Sunday, February 11, 2007

Kosovan Indendence, get used to it guys

Check out the comment is free article for a study in ethnic pathology. I hope you will note that at no point in my article do I suggest collective Serb guilt for the atrocities committed in Kosovo. It was the government of Milosevic, and the Serb nationalists who were responsible. But most of the angry Serbs seem to assume that the Albanians collectively are guilty of everything done by any one of them. Blood guilt is the technical term. Albanians are crooks, illegal immigrants, nun-rapers, and have no riight to self determination. And of course, they are all also Islamic terrorists which is why they are not acccused of being drunkards I suppose despite the gallons of raki they regularly down.

If the Serb nationalists had said similar things about blacks or Jews, in most countries they would face prosecution for hate crime and in some for holocaust denial... sadly, in Belgrade they get elected to high office instead and complain that no one loves them.


No more on Kosovo
It's time to stop pandering to Serbian nationalists and give them a reality check.

Ian Williams

February 9, 2007 3:00 PM
In 2005, the UN heads of state summit accepted contemporary humanitarian standards of international law and accepted the "Responsibility to Protect", a doctrine which says that international humanitarian law trumps claims to state sovereignty. In effect, it takes up those words from the Declaration of Human Rights and says that sovereignty is a contract between a people and their state, and a state that massacres and mistreats its own people has broken that contract.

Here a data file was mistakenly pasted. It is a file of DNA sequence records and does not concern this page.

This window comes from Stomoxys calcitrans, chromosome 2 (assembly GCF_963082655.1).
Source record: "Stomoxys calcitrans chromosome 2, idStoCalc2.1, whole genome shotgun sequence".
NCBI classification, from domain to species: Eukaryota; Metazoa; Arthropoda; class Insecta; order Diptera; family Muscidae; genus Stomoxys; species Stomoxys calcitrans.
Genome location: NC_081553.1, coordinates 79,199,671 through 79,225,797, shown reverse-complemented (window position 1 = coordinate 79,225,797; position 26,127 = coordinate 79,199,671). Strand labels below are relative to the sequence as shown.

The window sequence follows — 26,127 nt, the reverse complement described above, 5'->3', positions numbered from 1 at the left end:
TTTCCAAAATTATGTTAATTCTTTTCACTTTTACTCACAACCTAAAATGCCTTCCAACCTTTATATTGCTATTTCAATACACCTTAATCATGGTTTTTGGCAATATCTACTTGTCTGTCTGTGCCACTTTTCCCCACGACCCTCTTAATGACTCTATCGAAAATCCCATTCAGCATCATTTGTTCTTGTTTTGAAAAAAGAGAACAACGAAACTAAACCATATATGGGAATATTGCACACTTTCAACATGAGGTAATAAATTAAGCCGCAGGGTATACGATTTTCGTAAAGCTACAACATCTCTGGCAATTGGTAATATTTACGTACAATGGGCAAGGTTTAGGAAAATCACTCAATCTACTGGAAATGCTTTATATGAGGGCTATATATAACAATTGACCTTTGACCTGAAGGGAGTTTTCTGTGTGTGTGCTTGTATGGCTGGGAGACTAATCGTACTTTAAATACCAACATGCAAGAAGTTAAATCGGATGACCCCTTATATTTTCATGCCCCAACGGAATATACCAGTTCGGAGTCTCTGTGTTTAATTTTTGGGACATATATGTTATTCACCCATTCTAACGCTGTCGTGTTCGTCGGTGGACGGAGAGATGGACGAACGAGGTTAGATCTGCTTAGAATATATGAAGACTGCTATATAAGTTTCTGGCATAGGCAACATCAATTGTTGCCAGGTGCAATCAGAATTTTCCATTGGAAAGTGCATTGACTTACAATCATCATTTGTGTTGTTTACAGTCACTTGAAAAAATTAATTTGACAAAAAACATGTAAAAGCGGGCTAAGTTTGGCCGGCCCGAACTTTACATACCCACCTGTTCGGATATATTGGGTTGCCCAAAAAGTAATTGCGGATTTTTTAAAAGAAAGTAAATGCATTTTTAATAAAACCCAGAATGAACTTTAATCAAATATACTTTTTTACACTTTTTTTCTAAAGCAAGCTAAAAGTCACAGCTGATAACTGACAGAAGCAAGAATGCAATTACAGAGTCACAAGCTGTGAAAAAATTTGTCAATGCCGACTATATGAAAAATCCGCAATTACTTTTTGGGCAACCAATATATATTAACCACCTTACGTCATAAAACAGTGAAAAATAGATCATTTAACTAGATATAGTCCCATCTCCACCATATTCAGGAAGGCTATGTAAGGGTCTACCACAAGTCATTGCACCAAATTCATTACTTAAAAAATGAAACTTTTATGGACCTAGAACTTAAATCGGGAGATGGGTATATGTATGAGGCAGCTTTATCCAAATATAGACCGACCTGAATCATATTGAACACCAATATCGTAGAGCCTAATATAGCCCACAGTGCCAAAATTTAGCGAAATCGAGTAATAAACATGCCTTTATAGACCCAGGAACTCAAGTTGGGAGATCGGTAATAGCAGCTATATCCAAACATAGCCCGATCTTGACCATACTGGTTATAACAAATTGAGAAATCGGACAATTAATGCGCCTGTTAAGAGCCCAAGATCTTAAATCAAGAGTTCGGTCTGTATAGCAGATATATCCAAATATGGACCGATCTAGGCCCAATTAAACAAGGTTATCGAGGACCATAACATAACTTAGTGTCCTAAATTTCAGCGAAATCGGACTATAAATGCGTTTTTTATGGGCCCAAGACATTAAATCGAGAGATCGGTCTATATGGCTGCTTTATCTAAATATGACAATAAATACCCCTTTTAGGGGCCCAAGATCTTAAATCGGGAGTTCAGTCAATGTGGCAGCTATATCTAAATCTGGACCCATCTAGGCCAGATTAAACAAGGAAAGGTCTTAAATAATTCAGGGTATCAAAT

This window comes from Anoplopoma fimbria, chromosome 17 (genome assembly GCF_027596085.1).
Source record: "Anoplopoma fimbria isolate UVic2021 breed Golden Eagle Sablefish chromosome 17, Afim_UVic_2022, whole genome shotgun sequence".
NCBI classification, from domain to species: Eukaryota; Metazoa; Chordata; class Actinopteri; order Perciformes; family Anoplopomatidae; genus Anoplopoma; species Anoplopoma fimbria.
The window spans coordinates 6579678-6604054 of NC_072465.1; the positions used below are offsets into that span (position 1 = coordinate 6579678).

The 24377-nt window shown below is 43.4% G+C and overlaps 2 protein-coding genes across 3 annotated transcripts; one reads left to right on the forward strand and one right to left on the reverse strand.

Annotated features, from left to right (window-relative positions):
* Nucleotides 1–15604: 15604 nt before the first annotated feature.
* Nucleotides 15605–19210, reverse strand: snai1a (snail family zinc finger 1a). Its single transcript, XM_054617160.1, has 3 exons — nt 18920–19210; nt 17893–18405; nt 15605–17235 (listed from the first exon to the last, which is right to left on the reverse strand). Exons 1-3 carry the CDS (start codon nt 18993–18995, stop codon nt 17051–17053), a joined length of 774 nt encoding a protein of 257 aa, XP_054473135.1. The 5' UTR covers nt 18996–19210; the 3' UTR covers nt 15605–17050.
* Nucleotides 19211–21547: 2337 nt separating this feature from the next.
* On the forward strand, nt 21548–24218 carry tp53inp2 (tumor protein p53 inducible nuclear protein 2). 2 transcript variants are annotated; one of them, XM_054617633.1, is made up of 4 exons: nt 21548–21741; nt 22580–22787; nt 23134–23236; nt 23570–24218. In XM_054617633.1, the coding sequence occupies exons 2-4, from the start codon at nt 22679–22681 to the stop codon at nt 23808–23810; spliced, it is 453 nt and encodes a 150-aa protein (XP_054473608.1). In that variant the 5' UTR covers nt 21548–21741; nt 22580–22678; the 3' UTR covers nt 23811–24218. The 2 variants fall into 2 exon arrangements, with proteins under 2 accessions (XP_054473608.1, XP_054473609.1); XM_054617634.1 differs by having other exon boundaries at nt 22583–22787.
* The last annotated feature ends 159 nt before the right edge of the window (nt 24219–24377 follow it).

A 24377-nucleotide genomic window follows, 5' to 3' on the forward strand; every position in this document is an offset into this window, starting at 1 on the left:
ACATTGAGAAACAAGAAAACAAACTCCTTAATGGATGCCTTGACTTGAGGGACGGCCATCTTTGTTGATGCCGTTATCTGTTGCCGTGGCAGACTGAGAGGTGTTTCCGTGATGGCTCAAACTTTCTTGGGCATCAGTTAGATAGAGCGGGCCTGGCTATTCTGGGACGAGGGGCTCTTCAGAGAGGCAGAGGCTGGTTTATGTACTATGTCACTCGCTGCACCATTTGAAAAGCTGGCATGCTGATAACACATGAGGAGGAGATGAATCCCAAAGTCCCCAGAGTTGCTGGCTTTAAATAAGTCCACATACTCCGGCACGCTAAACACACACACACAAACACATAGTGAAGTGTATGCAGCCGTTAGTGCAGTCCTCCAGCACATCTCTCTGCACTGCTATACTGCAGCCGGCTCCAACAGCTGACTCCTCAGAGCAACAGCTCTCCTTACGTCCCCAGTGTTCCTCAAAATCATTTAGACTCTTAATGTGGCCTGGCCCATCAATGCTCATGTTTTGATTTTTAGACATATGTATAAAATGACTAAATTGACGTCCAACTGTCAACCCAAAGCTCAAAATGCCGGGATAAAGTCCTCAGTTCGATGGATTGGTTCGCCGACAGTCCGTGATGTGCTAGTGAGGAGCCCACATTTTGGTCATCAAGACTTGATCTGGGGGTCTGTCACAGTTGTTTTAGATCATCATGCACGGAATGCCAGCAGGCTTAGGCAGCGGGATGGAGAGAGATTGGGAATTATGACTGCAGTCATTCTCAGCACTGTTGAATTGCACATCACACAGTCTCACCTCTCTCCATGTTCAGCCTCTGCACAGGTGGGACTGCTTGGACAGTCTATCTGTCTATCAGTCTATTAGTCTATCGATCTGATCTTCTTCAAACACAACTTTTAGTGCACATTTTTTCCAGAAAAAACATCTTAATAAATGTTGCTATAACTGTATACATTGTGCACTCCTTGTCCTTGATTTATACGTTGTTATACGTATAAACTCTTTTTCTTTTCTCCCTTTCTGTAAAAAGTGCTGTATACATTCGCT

King George III tried to make the American colonists pay some taxes to fund the war that Britain had just fought to get the French out of North America.

The American response was that "when in the Course of human events it becomes necessary for one people to dissolve the political bands which have connected them with another and to assume among the powers of the earth, the separate and equal station to which the Laws of Nature and of Nature's God entitle them, a decent respect to the opinions of mankind requires that they should declare the causes which impel them to the separation."

One would have thought that opinions of mankind should know the causes impelling Kosovo's independence fairly well. The ten years of apartheid that Slobodan Milosevic's regime practiced upon the ethnically Albanian Kosovars, after he dissolved their government in 1989, followed by the intense attempt at ethnic cleansing in 1999 should make it fairly plain that the "political bands" had been stretched beyond breaking point.

It is clear that Milosevic's behaviour effectively renounced any claims to loyalty from and justified sovereignty over the vast majority of Kosovars. Instead, Serb nationalists were left with more traditional claims to sovereignty: Serbia conquered Kosovo just before the First World War.